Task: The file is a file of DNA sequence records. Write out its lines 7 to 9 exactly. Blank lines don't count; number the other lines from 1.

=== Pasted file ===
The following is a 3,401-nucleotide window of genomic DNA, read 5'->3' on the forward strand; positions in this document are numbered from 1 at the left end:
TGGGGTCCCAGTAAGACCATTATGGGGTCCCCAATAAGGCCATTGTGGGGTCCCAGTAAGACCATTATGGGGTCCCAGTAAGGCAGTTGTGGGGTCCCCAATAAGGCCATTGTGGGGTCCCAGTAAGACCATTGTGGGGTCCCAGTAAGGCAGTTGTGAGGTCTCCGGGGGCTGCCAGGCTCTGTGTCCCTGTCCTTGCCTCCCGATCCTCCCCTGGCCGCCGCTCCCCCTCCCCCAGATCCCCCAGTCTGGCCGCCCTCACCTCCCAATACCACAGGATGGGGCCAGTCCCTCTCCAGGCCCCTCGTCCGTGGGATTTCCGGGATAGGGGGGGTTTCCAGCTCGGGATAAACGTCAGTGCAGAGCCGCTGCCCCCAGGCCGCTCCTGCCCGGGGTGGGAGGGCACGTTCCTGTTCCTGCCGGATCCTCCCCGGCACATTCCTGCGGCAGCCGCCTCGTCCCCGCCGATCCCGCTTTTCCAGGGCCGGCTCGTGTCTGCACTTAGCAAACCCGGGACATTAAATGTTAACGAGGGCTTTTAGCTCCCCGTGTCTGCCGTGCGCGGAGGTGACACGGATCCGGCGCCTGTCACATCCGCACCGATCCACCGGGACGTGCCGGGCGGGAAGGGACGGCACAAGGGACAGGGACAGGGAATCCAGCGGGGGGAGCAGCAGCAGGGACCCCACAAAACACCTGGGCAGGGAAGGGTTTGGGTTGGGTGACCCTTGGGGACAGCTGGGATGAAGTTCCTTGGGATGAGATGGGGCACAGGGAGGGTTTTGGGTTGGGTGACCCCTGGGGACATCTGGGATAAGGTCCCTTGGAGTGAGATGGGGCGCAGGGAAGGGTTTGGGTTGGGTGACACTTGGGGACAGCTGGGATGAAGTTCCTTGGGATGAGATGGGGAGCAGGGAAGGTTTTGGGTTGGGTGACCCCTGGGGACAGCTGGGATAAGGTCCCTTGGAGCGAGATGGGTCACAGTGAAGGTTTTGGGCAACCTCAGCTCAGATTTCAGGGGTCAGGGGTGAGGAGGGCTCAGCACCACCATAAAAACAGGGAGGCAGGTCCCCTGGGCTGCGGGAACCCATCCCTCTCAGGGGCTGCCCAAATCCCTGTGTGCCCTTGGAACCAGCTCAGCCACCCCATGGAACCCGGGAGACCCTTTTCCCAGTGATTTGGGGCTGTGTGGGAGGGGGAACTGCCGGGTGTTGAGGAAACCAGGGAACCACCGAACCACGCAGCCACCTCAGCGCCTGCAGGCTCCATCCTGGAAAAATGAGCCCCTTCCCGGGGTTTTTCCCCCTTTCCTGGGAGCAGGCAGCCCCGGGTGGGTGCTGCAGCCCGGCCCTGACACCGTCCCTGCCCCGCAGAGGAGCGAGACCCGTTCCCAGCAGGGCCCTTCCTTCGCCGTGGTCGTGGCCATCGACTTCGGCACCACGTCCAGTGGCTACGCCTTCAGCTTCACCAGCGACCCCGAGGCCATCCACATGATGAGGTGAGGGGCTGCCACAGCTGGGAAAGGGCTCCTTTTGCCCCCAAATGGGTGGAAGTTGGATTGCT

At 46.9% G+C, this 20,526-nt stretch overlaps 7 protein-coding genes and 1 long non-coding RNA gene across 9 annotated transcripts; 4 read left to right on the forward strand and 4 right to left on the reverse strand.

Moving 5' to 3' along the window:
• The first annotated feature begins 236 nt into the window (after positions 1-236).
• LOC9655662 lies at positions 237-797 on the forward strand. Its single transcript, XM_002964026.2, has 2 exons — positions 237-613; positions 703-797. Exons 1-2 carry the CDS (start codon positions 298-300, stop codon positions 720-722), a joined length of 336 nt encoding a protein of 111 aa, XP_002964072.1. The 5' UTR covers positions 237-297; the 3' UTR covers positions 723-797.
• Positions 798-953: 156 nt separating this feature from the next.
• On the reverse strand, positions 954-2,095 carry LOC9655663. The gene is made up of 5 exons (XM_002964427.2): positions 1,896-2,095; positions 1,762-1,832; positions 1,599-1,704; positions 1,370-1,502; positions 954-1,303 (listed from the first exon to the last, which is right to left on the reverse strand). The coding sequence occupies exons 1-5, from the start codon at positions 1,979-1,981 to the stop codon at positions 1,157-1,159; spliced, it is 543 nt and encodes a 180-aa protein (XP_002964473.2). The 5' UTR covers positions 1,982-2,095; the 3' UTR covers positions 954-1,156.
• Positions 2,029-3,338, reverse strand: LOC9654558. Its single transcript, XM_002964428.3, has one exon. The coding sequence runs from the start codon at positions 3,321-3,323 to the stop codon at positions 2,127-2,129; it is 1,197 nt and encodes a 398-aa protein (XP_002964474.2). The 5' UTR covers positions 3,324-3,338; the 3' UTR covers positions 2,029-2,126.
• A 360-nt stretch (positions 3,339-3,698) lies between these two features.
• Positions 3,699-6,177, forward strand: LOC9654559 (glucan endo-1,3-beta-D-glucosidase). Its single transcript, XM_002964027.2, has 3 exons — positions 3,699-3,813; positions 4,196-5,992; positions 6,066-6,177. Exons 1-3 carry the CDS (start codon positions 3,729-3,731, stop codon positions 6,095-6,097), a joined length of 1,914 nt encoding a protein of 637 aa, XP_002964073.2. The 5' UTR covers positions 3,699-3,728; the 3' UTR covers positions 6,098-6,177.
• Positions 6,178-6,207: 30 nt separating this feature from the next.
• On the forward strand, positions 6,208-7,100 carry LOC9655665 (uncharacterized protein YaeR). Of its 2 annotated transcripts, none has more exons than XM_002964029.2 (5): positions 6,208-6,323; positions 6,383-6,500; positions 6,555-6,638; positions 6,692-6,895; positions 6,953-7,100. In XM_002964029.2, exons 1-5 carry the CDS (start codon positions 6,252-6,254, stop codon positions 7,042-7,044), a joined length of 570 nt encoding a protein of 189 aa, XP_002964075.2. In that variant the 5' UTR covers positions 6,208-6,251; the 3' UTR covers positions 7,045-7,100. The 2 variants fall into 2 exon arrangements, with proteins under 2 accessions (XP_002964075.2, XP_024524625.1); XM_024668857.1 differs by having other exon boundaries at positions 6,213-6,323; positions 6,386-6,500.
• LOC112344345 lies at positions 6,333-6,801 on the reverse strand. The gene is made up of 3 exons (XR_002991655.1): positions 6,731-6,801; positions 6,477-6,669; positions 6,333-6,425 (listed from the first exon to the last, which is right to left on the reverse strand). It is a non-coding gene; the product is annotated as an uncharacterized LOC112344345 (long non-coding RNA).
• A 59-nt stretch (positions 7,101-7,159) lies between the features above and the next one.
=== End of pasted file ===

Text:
• Positions 798-953: 156 nt separating this feature from the next.
• On the reverse strand, positions 954-2,095 carry LOC9655663. The gene is made up of 5 exons (XM_002964427.2): positions 1,896-2,095; positions 1,762-1,832; positions 1,599-1,704; positions 1,370-1,502; positions 954-1,303 (listed from the first exon to the last, which is right to left on the reverse strand). The coding sequence occupies exons 1-5, from the start codon at positions 1,979-1,981 to the stop codon at positions 1,157-1,159; spliced, it is 543 nt and encodes a 180-aa protein (XP_002964473.2). The 5' UTR covers positions 1,982-2,095; the 3' UTR covers positions 954-1,156.
• Positions 2,029-3,338, reverse strand: LOC9654558. Its single transcript, XM_002964428.3, has one exon. The coding sequence runs from the start codon at positions 3,321-3,323 to the stop codon at positions 2,127-2,129; it is 1,197 nt and encodes a 398-aa protein (XP_002964474.2). The 5' UTR covers positions 3,324-3,338; the 3' UTR covers positions 2,029-2,126.